Leaked catalogue reveals a vast array of military spy gear available to U.S. police departments
The militarization of police departments continues as though the police were an occupation force in a hostile country. Sam Biddle reports in The Intercept:
A confidential, 120-0age catalogue of spy equipment, originating from British defense firm Cobham and circulated to U.S. law enforcement, touts gear that can intercept wireless calls and text messages, locate people via their mobile phones, and jam cellular communications in a particular area.
The catalogue was obtained by The Intercept as part of a large trove of documents originating within the Florida Department of Law Enforcement, where spokesperson Molly Best confirmed Cobham wares have been purchased but did not provide further information. The document provides a rare look at the wide range of electronic surveillance tactics used by police and militaries in the U.S. and abroad, offering equipment ranging from black boxes that can monitor an entire town’s cellular signals to microphones hidden in lighters and cameras hidden in trashcans. Markings date it to 2014.
Cobham, recently cited among several major British firms exporting surveillance technology to oppressive regimes, has counted police in the United States among its clients, Cobham spokesperson Greg Caires confirmed. The company spun off its “Tactical Communications and Surveillance” business into “Domo Tactical Communications” earlier this year, presumably shifting many of those clients to the new subsidiary. Caires declined to comment further on the catalogue obtained by The Intercept or confirm its authenticity, but said it “looked authentic” to him.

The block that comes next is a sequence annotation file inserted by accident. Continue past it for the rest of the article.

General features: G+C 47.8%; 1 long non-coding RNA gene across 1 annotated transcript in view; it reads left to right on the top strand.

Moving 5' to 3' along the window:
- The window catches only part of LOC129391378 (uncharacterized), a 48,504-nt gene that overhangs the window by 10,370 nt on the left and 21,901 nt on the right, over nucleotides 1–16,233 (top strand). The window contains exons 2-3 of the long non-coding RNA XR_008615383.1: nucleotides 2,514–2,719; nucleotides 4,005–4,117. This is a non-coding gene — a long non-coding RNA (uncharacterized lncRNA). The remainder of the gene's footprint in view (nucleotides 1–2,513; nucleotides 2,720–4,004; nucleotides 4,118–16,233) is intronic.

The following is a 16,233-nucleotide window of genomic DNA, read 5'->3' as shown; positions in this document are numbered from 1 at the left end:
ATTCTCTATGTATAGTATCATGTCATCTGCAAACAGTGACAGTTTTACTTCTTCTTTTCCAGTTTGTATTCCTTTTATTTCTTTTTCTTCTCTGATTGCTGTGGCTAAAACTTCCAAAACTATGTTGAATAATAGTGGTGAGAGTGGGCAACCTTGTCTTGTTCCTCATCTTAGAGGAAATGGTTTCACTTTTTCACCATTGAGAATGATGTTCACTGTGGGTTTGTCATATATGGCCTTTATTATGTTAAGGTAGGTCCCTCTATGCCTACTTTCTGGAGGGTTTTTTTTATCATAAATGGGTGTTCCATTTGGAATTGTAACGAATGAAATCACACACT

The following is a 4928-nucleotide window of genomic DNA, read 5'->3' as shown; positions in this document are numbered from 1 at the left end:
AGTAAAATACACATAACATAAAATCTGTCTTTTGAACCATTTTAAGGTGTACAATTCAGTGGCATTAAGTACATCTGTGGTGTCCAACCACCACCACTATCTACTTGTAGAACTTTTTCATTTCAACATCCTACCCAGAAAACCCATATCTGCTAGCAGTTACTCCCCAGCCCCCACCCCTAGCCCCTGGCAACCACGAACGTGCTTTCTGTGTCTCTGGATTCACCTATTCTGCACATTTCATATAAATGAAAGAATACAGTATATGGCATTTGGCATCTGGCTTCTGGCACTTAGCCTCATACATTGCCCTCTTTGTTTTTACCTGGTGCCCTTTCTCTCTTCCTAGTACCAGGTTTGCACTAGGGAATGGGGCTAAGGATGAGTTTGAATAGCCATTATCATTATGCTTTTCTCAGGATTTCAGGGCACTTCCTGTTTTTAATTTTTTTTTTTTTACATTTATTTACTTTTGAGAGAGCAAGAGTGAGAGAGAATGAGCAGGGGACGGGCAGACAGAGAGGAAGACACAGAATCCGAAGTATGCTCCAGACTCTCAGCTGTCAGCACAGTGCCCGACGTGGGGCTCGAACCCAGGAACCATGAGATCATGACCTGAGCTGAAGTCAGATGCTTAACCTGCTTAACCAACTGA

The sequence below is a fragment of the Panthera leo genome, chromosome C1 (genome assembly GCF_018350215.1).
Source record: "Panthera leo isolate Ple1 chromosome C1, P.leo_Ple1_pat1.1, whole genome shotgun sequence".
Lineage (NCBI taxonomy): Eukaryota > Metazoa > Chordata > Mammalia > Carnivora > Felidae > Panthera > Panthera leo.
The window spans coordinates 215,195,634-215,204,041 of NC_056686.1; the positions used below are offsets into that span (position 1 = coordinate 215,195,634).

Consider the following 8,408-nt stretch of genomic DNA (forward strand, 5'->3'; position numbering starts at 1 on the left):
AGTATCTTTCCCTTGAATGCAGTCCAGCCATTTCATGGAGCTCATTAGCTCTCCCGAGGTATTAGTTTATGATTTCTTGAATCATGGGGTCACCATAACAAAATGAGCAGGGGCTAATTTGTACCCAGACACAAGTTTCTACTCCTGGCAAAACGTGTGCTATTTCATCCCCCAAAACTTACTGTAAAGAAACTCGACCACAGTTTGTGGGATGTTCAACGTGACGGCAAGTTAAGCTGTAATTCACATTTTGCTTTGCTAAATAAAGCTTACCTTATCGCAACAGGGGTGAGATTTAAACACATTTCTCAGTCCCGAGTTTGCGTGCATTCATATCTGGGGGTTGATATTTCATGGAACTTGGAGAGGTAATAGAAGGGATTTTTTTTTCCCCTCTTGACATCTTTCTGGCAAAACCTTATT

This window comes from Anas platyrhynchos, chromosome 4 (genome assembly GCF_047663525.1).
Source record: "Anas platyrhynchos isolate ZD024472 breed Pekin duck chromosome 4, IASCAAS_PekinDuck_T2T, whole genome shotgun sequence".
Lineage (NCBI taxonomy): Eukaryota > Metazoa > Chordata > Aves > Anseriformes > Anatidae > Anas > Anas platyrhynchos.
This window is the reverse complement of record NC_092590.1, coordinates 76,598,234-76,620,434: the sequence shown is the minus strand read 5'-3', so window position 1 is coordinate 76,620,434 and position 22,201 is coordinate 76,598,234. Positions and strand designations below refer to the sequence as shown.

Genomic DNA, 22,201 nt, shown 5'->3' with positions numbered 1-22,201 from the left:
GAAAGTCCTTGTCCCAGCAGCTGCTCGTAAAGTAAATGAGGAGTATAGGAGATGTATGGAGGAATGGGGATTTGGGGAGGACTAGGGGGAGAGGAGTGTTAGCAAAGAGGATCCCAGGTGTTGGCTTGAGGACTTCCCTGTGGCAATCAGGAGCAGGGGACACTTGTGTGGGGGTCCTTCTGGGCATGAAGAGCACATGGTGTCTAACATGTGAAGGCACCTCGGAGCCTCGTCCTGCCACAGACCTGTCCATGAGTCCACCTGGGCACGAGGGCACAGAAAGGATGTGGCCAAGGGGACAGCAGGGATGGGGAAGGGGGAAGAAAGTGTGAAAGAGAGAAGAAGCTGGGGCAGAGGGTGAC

“By design, these devices are indiscriminate and operate across a wide area where many people may be present,” said Richard Tynan, a technologist at Privacy International, of the gear in the Cobham catalogue. Such “indiscriminate surveillance systems that are not targeted in any way based on prior suspicion” are “the essence of mass surveillance,” he added.
The national controversy over military-grade spy gear trickling down to local police has largely focused on the “Stingray,” a single type of cellular spy box manufactured by a single company, Harris Corp. But the menu of options available to domestic law enforcement is enormous and poorly understood, mostly because of efforts by both manufacturers and their police clientele to suppress information about their functionality and use. What little we know about Stingrays has often been the result of hard-fought FOIA lawsuits or courtroom disclosures by the government. When the Wall Street Journal began reporting on the use of the Stingray in 2011, the FBI declined to comment on the grounds that even discussing the device’s existence could jeopardize its usefulness. The effort to pry out details about the tool is ongoing; just this past April, the American Civil Liberties Union and Electronic Frontier Foundation prevailed in a federal court case, getting the government to admit it used a Stingray in Wisconsin.
Unsurprisingly, the Cobham catalogue describes itself as “proprietary and confidential” and demands that it “must be returned upon request.” Information about Cobham’s own suite of Stingray-style boxes is almost nonexistent on the web. But starting far down on Page 105 of the catalogue is a section titled “Cellular Surveillance,” wherein the U.K.-based manufacturer of defense and intelligence-oriented hardware lays out all the small wonders it sells for spying on people’s private conversations, whether they’re in Baghdad or Baltimore: . . .
Continue reading. There’s a lot more, and it shows the direction at least some police departments in the US are heading.